Continuation of Health Care Coverage — The regulations state that where an employee is taking EPSL or EFMLA leave, the employer must maintain the employee’s coverage under any group health plan on the same conditions as it would provide if the employee had been continuously employed during the entire leave period.  It must maintain the same group health benefits it provides to an employee prior to taking leave while the employee is on leave.  If an employer provides a new health plan or changes its existing plan while the employee is on leave, the employee gets the new or changed plan/benefits to the same extent as if they were not on leave.  Changes to plan components like premiums or deductibles that apply to all employees in the workforce would also apply to employees on FFCRA leave, as would notice of any opportunity to change plans or benefits.

Employees are responsible for paying their portion of group health premiums they were paying prior to taking leave. Where a payroll deduction is insufficient to cover the employee’s share of the premium, an employer should look to pre-existing FMLA regulations for alternative means to obtain payment. While on leave, an employee may choose not to retain group health plan coverage, but, upon return, can have coverage reinstated on the same terms that existed prior to taking leave, without any additional qualifying period, physical examination, or exclusion of pre-existing conditions.

Finally, subject to COBRA, an employer’s obligation to maintain health benefits while an employee is on leave ceases if the employment relationship would have terminated irrespective of the employee’s leave (e.g., a business closure, or an employee’s failure to return when leave is exhausted).

Other Rules

Employers that Offered Additional Leave Before April 1, 2020 — During the COVID-19 crisis, and prior to April 1, 2020, many employers provided employees with additional paid leave before federal law required it. The regulations make clear that, notwithstanding any leave employers previously provided, leave they must provide under the FFCRA is in addition to that existing leave. Additionally, employers need not retroactively pay employees for absences that would have qualified for FFCRA leave had the law existed when the absence occurred. Employers can, however, prospectively end these voluntary additional paid leave offerings that were created for the COVID-19 crisis, but must pay employees for leave taken thereunder before the policy change takes effect.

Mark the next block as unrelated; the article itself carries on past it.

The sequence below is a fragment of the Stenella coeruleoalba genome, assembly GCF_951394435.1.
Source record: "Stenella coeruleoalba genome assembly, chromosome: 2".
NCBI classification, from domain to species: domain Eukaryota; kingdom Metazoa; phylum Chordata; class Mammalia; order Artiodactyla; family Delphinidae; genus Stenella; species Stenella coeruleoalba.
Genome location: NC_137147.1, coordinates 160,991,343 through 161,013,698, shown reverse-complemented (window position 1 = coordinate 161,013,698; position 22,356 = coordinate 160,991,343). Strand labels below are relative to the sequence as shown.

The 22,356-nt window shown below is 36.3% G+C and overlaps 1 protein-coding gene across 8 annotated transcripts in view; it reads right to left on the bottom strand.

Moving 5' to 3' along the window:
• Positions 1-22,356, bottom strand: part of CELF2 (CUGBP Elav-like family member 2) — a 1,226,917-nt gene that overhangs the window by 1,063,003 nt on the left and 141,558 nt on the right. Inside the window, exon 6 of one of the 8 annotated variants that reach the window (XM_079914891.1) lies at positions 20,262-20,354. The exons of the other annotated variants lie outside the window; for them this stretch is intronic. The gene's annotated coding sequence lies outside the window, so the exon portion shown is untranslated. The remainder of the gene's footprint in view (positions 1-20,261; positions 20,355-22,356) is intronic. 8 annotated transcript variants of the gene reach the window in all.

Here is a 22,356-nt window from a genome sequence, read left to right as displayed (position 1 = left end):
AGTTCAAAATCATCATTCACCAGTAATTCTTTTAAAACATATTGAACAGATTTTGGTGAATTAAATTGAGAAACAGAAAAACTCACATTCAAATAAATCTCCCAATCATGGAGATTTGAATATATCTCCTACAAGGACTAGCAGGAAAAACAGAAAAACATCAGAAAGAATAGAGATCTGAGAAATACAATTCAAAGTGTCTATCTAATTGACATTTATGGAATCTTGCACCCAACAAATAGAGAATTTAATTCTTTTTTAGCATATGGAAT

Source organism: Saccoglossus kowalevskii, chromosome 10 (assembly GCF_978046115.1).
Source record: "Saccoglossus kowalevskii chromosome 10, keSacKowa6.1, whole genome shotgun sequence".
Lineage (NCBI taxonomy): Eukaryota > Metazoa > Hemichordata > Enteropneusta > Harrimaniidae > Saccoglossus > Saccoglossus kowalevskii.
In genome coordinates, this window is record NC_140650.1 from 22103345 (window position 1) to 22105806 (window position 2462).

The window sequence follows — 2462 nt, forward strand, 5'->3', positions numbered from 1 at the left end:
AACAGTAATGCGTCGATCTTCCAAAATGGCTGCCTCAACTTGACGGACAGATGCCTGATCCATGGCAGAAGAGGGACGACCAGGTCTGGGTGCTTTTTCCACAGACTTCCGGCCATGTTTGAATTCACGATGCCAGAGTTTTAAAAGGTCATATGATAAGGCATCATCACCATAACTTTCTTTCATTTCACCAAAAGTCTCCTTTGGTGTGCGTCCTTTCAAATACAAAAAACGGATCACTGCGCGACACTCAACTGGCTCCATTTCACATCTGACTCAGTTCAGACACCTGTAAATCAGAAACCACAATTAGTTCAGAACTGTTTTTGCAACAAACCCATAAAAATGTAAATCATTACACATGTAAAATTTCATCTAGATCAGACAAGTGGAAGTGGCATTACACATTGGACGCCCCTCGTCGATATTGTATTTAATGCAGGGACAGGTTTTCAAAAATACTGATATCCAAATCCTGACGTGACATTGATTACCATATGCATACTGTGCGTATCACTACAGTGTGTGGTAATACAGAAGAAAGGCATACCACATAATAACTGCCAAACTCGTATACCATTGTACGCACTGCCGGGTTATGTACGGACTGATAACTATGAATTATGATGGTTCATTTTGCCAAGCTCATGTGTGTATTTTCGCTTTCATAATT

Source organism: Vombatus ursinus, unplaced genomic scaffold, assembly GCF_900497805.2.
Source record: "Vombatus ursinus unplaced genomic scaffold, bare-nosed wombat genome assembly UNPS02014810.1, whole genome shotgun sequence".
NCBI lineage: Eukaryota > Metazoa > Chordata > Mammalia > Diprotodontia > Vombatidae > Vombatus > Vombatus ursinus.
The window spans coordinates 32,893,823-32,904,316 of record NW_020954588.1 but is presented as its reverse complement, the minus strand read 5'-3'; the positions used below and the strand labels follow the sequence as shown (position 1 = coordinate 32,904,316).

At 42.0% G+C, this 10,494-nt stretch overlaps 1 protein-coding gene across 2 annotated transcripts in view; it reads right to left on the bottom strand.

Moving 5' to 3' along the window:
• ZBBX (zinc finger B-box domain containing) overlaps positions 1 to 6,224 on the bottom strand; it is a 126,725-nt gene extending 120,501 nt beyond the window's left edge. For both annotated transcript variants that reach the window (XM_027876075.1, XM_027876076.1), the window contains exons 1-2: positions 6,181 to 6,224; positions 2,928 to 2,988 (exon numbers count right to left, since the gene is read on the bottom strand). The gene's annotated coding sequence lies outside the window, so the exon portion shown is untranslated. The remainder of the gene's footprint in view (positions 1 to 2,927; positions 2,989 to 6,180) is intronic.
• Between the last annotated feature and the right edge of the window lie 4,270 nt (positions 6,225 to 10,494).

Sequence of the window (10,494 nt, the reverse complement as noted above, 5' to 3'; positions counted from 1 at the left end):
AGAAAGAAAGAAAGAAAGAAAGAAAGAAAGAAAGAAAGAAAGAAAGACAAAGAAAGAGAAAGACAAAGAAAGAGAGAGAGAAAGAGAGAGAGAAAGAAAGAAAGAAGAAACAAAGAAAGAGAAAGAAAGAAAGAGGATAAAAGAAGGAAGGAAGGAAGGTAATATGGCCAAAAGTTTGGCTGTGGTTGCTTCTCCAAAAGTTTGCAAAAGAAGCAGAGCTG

FFCRA Leave is Personal to an Individual — The regulations clarify that EPSL and EFMLA amounts are personal to employees, and do not change if an employee changes positions for the same employer.


Finally, the regulations address enforcement of the Act and consequences for failing to provide leave.  Although generally the enforcement mechanisms under the Act are the same as under the Fair Labor Standards Act (FLSA) and FMLA – both the DOL and the affected individuals can bring claims, and workers can file a complaint with the DOL – employees cannot file a private lawsuit against employers who were not previously covered by the FMLA (e.g., employees of companies with under 50 employees).  The regulations also reaffirm that, through April 18, 2020 the DOL will not seek enforcement against employers that make a good faith attempt to comply with the new law. If either the DOL or a worker brings suit against an employer, the regulations establish that the remedy for any denied sick leave will be the federal minimum wage for each hour denied, plus the same amount in liquidated damages.

Nelson Mullins will be providing additional analysis and information as to enforcement as more details become available. 

Related Articles and Blogs

Nelson Mullins is continuing to monitor developments related to COVID-19, including guidance from the Centers for Disease Control (“CDC”); World Health Organization; various health officials; and federal, state, and local government authorities. The firm is taking appropriate precautionary actions and has implemented plans to ensure the continuation of all firm services to clients. The following are some resources that might be helpful to you.  For valuable insight from Nelson Mullins thought leadership on all issues related to COVID-19, please visit https://www.nelsonmullins.com/coronavirus-resources

[1] The FMLA’s definitions apply to all terms in the EFMLA and the EPSL unless those laws included specific definitions.  The regulations clarified that under the EFMLA, which did not expressly adopt the FMLA’s definition of “son and daughter” (unlike the Emergency Paid Sick Leave law, which did adopt that definition), “son and daughter” includes not just a son or daughter under 18 years old, but also those older than 18 and incapable of self-care because of a mental or physical disability.